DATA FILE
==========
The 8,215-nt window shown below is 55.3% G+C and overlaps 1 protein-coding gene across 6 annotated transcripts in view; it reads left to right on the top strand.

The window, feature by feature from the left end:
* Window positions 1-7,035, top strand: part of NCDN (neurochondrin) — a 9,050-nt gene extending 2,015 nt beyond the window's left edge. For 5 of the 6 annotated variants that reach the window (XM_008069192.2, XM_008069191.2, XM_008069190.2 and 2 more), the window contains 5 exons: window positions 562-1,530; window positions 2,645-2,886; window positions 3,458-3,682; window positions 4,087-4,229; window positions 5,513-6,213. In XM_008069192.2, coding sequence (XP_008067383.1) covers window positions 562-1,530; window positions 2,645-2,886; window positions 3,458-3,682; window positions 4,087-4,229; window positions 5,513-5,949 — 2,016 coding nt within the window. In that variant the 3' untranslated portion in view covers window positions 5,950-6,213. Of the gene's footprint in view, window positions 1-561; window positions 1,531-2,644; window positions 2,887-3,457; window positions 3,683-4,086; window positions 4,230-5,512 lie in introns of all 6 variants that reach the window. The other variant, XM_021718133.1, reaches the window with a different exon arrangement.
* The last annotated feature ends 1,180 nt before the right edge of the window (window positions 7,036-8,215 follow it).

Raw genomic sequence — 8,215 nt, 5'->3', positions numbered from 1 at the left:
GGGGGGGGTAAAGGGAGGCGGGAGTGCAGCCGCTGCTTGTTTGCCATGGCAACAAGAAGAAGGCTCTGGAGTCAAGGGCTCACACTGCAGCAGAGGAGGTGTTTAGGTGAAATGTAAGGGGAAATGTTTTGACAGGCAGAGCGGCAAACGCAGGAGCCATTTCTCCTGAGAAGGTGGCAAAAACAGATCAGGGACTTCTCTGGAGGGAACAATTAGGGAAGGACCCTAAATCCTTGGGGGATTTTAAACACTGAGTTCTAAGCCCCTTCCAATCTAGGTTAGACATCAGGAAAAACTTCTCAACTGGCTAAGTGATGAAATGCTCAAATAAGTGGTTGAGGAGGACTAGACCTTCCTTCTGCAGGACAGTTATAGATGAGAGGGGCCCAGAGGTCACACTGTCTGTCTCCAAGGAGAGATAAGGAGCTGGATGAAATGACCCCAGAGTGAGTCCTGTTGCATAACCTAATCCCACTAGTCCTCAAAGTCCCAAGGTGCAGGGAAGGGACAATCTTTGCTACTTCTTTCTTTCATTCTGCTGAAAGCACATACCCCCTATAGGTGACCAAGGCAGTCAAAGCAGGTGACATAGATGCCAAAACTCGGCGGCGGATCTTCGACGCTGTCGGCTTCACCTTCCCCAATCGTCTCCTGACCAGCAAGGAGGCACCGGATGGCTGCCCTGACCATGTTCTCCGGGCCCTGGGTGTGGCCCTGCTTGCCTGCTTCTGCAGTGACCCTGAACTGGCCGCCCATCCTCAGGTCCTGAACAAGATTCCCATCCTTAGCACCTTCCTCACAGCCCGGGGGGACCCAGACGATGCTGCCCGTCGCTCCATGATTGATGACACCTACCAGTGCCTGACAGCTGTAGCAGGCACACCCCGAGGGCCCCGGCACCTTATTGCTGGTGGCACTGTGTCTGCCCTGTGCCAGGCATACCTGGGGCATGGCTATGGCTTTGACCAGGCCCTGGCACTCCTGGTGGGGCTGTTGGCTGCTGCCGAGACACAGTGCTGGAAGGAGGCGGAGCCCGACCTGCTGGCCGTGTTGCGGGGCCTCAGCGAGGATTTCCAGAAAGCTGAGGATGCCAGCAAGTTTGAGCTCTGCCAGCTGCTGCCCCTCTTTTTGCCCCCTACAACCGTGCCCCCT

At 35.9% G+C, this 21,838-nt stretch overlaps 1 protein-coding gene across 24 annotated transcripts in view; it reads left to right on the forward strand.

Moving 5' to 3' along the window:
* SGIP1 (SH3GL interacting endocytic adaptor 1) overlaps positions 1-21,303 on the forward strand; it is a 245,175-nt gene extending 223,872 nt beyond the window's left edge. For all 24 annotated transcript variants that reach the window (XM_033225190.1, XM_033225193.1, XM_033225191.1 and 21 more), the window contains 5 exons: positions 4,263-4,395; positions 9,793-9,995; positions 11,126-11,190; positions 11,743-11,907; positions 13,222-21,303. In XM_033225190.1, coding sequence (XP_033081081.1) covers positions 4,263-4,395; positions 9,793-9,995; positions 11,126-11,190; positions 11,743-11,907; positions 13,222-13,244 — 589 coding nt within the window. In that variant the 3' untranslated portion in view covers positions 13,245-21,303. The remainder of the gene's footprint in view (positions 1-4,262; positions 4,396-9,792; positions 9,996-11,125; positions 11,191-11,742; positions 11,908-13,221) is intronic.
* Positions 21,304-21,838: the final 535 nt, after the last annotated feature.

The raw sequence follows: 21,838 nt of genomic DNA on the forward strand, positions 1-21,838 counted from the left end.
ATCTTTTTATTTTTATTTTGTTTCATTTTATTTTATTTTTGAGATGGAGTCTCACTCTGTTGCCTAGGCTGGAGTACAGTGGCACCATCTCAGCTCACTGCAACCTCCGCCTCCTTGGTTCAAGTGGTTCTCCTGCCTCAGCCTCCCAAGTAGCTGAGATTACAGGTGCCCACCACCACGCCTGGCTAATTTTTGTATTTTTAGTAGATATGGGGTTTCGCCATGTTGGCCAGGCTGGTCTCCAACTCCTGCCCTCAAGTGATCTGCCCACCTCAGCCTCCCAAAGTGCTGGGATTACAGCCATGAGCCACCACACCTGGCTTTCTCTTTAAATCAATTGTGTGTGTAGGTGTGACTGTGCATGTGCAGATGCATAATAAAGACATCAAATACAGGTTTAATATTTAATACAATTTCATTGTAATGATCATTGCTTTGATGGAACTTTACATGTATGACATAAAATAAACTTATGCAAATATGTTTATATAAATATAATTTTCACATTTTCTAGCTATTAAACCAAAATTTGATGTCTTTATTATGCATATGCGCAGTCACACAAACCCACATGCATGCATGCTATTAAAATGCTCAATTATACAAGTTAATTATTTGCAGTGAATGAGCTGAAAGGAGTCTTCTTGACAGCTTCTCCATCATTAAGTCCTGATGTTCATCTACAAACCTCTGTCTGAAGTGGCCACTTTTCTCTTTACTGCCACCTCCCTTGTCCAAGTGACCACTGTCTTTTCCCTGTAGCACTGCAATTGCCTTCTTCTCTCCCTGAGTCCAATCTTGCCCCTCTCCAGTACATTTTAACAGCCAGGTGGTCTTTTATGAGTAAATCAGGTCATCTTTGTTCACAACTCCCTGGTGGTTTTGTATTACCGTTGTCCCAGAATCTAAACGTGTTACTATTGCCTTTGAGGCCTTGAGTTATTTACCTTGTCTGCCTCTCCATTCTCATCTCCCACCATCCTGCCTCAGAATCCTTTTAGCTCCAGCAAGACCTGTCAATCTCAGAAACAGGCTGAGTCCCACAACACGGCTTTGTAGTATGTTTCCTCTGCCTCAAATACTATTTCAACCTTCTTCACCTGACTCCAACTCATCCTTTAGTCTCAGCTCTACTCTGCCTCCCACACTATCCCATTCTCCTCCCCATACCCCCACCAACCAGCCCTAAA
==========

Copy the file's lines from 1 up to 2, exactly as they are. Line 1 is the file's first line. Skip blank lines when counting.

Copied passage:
The 8,215-nt window shown below is 55.3% G+C and overlaps 1 protein-coding gene across 6 annotated transcripts in view; it reads left to right on the top strand.

The window, feature by feature from the left end: